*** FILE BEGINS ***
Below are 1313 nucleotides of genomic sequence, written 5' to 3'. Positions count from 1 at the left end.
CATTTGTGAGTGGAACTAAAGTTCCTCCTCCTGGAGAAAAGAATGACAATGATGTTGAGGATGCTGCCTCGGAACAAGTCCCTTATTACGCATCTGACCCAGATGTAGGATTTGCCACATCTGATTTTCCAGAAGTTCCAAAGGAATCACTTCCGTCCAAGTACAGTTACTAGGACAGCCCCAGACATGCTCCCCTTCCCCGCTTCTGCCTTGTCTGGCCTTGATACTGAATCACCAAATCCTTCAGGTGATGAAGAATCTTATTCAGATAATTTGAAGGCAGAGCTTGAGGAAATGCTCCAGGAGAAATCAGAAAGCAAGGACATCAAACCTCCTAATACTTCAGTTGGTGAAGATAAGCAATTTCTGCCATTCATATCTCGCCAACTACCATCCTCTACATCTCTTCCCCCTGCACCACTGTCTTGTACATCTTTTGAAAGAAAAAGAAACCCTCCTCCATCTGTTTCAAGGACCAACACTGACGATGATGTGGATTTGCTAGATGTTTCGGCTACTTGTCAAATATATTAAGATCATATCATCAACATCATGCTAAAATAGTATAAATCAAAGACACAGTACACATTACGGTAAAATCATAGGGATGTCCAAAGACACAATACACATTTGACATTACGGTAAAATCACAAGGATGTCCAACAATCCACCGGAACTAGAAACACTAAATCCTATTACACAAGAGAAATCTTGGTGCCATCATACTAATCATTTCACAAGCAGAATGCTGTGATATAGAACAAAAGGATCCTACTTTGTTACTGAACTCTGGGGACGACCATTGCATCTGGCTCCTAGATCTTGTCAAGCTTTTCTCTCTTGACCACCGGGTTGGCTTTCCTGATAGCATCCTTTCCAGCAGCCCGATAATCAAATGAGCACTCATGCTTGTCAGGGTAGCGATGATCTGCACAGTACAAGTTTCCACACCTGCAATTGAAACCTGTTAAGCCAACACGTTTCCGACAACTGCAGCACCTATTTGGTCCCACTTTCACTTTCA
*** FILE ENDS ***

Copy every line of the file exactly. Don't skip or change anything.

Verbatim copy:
Below are 1313 nucleotides of genomic sequence, written 5' to 3'. Positions count from 1 at the left end.
CATTTGTGAGTGGAACTAAAGTTCCTCCTCCTGGAGAAAAGAATGACAATGATGTTGAGGATGCTGCCTCGGAACAAGTCCCTTATTACGCATCTGACCCAGATGTAGGATTTGCCACATCTGATTTTCCAGAAGTTCCAAAGGAATCACTTCCGTCCAAGTACAGTTACTAGGACAGCCCCAGACATGCTCCCCTTCCCCGCTTCTGCCTTGTCTGGCCTTGATACTGAATCACCAAATCCTTCAGGTGATGAAGAATCTTATTCAGATAATTTGAAGGCAGAGCTTGAGGAAATGCTCCAGGAGAAATCAGAAAGCAAGGACATCAAACCTCCTAATACTTCAGTTGGTGAAGATAAGCAATTTCTGCCATTCATATCTCGCCAACTACCATCCTCTACATCTCTTCCCCCTGCACCACTGTCTTGTACATCTTTTGAAAGAAAAAGAAACCCTCCTCCATCTGTTTCAAGGACCAACACTGACGATGATGTGGATTTGCTAGATGTTTCGGCTACTTGTCAAATATATTAAGATCATATCATCAACATCATGCTAAAATAGTATAAATCAAAGACACAGTACACATTACGGTAAAATCATAGGGATGTCCAAAGACACAATACACATTTGACATTACGGTAAAATCACAAGGATGTCCAACAATCCACCGGAACTAGAAACACTAAATCCTATTACACAAGAGAAATCTTGGTGCCATCATACTAATCATTTCACAAGCAGAATGCTGTGATATAGAACAAAAGGATCCTACTTTGTTACTGAACTCTGGGGACGACCATTGCATCTGGCTCCTAGATCTTGTCAAGCTTTTCTCTCTTGACCACCGGGTTGGCTTTCCTGATAGCATCCTTTCCAGCAGCCCGATAATCAAATGAGCACTCATGCTTGTCAGGGTAGCGATGATCTGCACAGTACAAGTTTCCACACCTGCAATTGAAACCTGTTAAGCCAACACGTTTCCGACAACTGCAGCACCTATTTGGTCCCACTTTCACTTTCA